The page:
This week we will be uncovering the myths and mysteries of the chia seed, per special request (shout-out to Stephanie)! If you have any favorite chia recipes, please be sure to comment! Let’s get some good ideas flowing and shared so we can all treat ourselves and our kiddos this summer!
What are Chia Seeds, really?
Aside being fun to sing (think back to the early 1990s cha cha cha chia!), the chia is a nutritious seed originating from Mexico and South America. Its proper name is Salvia hispanica, and it is a distant relative of the mint leaf. Fancy.
Although the chia seed has been known for its health benefits for hundreds of years, they only recently became popular in the United States. Although called a seed, they are actually technically a whole grain, plus non-GMO and gluten-free. That makes the chia seed extra trendy.
How do Chia Seeds affect our bodies?
Chia seeds are packed full of fiber, protein, omega 3s, zinc, Vitamin B3, potassium, thiamine, and Vitamin B2. They are also loaded with antioxidants that help fight against free radicals and help prevent various diseases and cancers (Hm. Sounds a bit familiar, doesn’t it? Similar to the goji berry, perhaps?)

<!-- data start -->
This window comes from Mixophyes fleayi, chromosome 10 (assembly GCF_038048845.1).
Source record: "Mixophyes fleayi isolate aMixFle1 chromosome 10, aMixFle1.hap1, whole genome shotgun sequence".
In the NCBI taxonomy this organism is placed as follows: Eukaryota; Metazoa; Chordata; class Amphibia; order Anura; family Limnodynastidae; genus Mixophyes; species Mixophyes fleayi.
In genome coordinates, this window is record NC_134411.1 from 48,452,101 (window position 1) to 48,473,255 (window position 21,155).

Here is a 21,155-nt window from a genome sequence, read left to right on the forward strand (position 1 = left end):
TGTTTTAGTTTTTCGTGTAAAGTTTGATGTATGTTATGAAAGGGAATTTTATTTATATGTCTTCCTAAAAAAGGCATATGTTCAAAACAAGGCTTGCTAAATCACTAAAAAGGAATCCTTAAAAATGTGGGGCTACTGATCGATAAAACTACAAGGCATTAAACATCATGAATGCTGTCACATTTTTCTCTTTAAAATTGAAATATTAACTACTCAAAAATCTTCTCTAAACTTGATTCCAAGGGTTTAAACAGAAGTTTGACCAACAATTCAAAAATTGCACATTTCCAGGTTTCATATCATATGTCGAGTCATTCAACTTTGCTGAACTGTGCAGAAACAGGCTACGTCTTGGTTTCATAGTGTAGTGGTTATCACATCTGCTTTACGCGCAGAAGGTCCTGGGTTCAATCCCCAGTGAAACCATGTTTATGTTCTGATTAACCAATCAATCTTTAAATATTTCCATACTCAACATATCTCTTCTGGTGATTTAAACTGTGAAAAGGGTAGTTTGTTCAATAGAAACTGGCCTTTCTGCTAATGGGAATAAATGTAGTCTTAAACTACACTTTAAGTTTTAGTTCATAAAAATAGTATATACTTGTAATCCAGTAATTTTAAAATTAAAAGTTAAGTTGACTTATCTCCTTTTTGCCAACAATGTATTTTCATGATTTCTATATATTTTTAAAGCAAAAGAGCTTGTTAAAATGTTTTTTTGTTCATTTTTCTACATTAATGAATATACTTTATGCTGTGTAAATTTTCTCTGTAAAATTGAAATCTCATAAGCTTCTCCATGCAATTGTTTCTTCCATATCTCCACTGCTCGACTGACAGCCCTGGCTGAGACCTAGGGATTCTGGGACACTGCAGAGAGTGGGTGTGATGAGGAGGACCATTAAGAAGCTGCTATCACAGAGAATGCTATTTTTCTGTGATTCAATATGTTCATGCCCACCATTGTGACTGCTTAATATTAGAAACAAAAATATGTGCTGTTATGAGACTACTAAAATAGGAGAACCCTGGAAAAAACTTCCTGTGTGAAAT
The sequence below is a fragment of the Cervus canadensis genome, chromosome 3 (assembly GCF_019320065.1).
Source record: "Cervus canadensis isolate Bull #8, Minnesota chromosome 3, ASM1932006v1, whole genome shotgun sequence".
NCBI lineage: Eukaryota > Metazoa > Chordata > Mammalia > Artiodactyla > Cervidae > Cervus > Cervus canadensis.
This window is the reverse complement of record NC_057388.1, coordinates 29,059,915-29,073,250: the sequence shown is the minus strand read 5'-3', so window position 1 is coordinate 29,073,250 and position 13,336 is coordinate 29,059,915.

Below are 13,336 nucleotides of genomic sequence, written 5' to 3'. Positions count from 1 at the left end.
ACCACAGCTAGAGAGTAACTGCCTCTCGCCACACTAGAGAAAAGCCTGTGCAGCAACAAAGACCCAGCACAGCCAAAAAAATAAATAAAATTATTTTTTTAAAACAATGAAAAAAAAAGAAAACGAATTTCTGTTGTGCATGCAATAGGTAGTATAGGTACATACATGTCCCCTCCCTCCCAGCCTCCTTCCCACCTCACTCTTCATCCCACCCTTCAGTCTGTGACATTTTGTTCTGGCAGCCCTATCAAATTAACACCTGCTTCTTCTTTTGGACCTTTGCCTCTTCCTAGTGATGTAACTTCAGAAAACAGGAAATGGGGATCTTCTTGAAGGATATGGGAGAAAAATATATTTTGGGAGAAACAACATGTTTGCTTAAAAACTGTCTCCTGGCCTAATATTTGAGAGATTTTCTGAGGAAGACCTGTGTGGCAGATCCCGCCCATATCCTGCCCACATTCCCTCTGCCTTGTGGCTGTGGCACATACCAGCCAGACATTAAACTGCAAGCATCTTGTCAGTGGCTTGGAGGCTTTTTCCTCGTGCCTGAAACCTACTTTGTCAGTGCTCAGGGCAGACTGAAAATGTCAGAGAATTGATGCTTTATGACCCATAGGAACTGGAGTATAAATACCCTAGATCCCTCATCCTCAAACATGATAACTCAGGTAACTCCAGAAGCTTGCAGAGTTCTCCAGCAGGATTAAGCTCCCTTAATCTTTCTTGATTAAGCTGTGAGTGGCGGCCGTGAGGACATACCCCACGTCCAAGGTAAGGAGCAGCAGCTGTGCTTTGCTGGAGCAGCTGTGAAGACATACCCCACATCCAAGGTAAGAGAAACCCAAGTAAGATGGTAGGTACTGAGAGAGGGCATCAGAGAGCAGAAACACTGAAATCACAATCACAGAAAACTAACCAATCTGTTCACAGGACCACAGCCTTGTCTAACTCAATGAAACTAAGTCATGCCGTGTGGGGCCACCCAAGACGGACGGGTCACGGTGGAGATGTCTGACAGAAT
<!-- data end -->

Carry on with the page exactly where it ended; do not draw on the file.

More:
Want to know something else that’s pretty cool? Because chia seeds are so full of fiber, they can actually absorb about 10 times their weight in water. Have you ever tried to make a chia pudding? If so, you’ve probably noticed that the consistency often becomes gel-like. When chia seeds fill with water, they expand, which ultimately results in filling space in your stomach and giving you the effect of feeling fuller, longer.
How the heck do we eat them?!
So. How does one eat a chia seed? Let’s be real. Unlike the goji berry, a chia seed isn’t exactly something you want to just grab a handful of and start munching on. I suppose you could, but I honestly wouldn’t recommend it (Plus they’re a bitch to clean out of your teeth..).
My absolute favorite ways to incorporate chia seeds into my diet is to add them to oatmeal or blended in a smoothie. You can also top your yogurt with chia plus fresh fruit.
Multiple other ways include making a chia pudding, baking and using for muffins, pancakes, cookies, or even adding to a salad. I’ve listed a website that gives you multiple options for using chia seeds below.
Let’s recap on what we’ve learned:
Are there multiple health benefits to eating chia seeds? Absolutely.
Are they super trendy right now? You betcha.
Will you need to keep floss on hand after eating them? It’s definitely a good idea.
For more information and some really great recipe ideas, check out these resources: